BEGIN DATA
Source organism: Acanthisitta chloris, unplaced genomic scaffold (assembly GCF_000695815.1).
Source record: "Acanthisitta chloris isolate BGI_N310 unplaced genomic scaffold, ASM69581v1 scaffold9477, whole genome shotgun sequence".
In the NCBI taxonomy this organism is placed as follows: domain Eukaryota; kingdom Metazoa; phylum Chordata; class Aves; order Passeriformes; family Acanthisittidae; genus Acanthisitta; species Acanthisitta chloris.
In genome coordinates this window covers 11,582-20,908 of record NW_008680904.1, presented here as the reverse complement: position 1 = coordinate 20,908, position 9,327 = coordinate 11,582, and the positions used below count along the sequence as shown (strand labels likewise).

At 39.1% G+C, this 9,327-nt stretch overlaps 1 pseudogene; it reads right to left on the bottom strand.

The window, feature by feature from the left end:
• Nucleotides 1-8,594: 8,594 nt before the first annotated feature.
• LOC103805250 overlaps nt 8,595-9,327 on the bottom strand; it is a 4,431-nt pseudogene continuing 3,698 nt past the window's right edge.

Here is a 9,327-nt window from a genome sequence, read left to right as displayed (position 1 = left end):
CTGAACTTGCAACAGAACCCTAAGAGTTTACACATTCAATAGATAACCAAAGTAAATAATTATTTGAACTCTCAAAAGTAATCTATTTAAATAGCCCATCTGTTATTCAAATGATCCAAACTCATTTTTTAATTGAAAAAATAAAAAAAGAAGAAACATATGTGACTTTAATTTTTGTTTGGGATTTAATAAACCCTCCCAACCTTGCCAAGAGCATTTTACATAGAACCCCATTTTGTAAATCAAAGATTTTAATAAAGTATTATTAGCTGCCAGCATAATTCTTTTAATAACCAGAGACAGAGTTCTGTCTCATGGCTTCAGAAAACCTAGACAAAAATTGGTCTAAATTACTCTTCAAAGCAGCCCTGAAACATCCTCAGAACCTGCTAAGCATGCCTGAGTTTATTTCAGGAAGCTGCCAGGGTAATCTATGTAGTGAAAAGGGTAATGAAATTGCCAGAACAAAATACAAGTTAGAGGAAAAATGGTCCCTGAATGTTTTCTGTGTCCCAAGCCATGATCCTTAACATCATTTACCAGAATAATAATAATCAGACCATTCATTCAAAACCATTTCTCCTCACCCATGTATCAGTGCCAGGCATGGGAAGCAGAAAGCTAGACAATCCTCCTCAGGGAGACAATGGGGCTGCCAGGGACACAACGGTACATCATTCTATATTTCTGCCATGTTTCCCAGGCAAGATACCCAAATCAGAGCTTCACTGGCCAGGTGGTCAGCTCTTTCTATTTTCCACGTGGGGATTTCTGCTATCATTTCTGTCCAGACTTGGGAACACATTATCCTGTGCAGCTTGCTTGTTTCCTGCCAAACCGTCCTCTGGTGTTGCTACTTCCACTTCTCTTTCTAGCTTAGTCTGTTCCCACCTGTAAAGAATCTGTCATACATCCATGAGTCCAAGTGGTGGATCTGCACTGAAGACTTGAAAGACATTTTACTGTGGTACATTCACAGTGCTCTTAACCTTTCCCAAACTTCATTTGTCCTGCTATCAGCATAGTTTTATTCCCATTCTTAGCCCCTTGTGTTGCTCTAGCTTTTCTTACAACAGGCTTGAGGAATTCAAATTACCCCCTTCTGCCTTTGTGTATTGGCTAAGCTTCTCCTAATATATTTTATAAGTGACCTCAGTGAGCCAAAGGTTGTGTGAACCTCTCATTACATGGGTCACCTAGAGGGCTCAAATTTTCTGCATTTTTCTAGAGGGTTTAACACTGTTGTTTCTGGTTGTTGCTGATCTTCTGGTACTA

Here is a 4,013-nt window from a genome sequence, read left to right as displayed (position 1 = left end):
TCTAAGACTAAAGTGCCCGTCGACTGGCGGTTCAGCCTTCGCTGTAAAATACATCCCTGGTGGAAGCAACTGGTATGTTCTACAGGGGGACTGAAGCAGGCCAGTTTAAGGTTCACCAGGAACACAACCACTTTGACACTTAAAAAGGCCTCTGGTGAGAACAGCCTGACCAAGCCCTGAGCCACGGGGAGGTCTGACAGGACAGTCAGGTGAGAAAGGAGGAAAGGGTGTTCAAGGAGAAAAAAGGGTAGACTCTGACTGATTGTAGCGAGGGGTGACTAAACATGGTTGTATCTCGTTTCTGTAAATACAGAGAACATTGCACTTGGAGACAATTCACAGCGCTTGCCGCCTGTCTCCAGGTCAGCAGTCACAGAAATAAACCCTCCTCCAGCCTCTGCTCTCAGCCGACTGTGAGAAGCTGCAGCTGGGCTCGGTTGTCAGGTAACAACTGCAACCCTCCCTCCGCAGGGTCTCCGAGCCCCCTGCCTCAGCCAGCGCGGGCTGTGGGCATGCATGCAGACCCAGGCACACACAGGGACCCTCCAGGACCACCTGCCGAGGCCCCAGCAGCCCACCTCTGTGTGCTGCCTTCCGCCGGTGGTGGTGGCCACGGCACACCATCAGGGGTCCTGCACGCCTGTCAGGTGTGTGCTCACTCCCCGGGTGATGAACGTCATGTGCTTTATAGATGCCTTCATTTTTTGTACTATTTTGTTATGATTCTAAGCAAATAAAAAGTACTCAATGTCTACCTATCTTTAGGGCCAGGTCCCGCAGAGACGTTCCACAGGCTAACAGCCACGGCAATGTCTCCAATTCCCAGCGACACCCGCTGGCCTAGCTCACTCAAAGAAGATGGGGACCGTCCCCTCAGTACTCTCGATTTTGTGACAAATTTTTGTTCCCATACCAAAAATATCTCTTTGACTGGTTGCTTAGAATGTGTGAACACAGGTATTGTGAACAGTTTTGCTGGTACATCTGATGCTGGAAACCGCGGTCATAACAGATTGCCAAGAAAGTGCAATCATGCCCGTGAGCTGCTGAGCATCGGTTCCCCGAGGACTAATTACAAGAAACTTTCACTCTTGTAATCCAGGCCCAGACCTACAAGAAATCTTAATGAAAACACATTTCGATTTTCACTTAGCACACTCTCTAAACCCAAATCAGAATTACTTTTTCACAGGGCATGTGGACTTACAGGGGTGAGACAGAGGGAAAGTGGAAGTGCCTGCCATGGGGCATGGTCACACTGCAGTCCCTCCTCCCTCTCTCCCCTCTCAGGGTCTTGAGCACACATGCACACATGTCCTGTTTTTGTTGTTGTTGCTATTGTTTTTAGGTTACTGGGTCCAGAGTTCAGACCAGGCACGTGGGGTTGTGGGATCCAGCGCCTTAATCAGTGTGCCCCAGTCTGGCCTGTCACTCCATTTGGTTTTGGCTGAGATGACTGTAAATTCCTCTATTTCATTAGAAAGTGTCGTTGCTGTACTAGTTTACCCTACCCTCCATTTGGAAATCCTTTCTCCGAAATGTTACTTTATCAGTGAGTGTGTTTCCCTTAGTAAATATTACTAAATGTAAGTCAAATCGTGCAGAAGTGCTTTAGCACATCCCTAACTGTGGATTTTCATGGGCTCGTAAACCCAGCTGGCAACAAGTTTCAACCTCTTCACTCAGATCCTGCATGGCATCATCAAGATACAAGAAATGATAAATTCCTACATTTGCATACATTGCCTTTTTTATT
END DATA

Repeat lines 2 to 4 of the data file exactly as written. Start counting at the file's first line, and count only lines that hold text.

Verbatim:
Source record: "Acanthisitta chloris isolate BGI_N310 unplaced genomic scaffold, ASM69581v1 scaffold9477, whole genome shotgun sequence".
In the NCBI taxonomy this organism is placed as follows: domain Eukaryota; kingdom Metazoa; phylum Chordata; class Aves; order Passeriformes; family Acanthisittidae; genus Acanthisitta; species Acanthisitta chloris.
In genome coordinates this window covers 11,582-20,908 of record NW_008680904.1, presented here as the reverse complement: position 1 = coordinate 20,908, position 9,327 = coordinate 11,582, and the positions used below count along the sequence as shown (strand labels likewise).